Bacolod, Philippines, Sep 2, 2017 / 04:02 pm (CNA/EWTN News).- The grave of Bishop Jean Marie Benoît Bala of Bafia, whom the Cameroonian bishops’ conference claims was murdered, was found desecrated with traces of blood on Monday, prompting the temporary closing of the cathedral where his body rests.
Bishop Bala disappeared in late May, and his body was found a few days later in the Sanga River. The Cameroonian bishops’ conference has asserted he was murdered, based on autopsy results, though civil authorities do not share the bishops’ conclusion.
Local sources have now reported that Bishop Bala’s grave in Bafia’s San Sebastian Cathedral was desecrated sometime between the night of Aug. 27 and the morning of Aug. 28.
“There was a clear act of desecration in the cathedral of Bafia in the night…Traces of blood were found in the cathedral” on the grave of Bishop Bala, said Bishop Sosthène Léopold Bayemi Matjei of Obala, according to Agenzia Fides, a news service of the Pontifical Mission Societies.
“The cathedral is closed to public worship until a penitential rite will be celebrated as prescribed by the Code and the liturgical rite” because of the nature of the desecration, Bishop Bayemi added.
Bishop Bala, who was 58, disappeared the evening of May 30 after being seen leaving his residence alone. His body was found in the Sanga River June 2, about 10 miles from his car, in which was found a note that reportedly read: “Do not look for me! I am in the water.”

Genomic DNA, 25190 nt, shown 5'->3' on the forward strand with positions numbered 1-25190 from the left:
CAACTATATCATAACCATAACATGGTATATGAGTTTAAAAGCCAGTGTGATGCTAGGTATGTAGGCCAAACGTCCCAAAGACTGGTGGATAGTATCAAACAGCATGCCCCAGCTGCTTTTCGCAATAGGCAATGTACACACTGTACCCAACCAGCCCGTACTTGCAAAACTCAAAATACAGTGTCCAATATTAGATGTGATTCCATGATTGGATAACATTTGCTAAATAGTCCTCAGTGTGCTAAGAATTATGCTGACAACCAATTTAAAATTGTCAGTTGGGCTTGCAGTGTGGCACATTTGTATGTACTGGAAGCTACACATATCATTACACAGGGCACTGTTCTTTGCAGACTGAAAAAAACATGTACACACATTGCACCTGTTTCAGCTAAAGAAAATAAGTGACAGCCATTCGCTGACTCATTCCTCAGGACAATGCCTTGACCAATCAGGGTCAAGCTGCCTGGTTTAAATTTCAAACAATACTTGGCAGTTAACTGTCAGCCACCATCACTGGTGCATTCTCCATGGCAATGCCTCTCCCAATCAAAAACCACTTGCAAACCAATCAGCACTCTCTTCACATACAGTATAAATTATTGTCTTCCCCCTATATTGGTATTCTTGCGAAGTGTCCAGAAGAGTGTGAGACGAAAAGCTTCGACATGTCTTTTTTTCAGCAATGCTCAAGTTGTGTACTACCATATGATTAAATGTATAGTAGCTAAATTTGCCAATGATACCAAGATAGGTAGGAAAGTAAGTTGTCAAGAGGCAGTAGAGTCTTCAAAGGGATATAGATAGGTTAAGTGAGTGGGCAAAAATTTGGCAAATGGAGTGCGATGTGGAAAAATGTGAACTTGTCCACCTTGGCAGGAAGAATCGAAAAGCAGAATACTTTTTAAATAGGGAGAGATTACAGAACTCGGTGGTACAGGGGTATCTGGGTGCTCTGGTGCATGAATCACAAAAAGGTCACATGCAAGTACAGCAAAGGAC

The note gave rise to the suspicion that Bishop Bala had committed suicide, but the Cameroonian bishops later determined that he had been murdered, based an autopsy report that showed he had not died by drowning, and that there were signs of torture on his body.
While local government authorities ordered investigations into the death, they have maintained that Bishop Bala committed suicide. The results of two autopsies conducted by Cameroon’s bishops were never made public. An investigation commissioned by the intergovernmental organization Interpol concluded Bishop Bala had died by drowning.
The bishops of Cameroon have called on local authorities to further investigate the case and to make clear the true cause of Bishop Bala’s death. They have also noted there have been a number of clerics and consecrated persons whose murders in the country have never been solved, including: Fr. Joseph Mbassi, killed in 1988; Fr. Antony Fontegh, 1990; Archbishop Yves-Joseph-Marie Plumey, 1991; a group of religious sisters in Djoum, 1992; and Fr. Engelbert Mveng, 1995.
In a June statement, the bishops asked the government “to shed complete light on the circumstances and the motives” for Bishop Bala’s murder and that those responsible be identified and handed over to the authorities.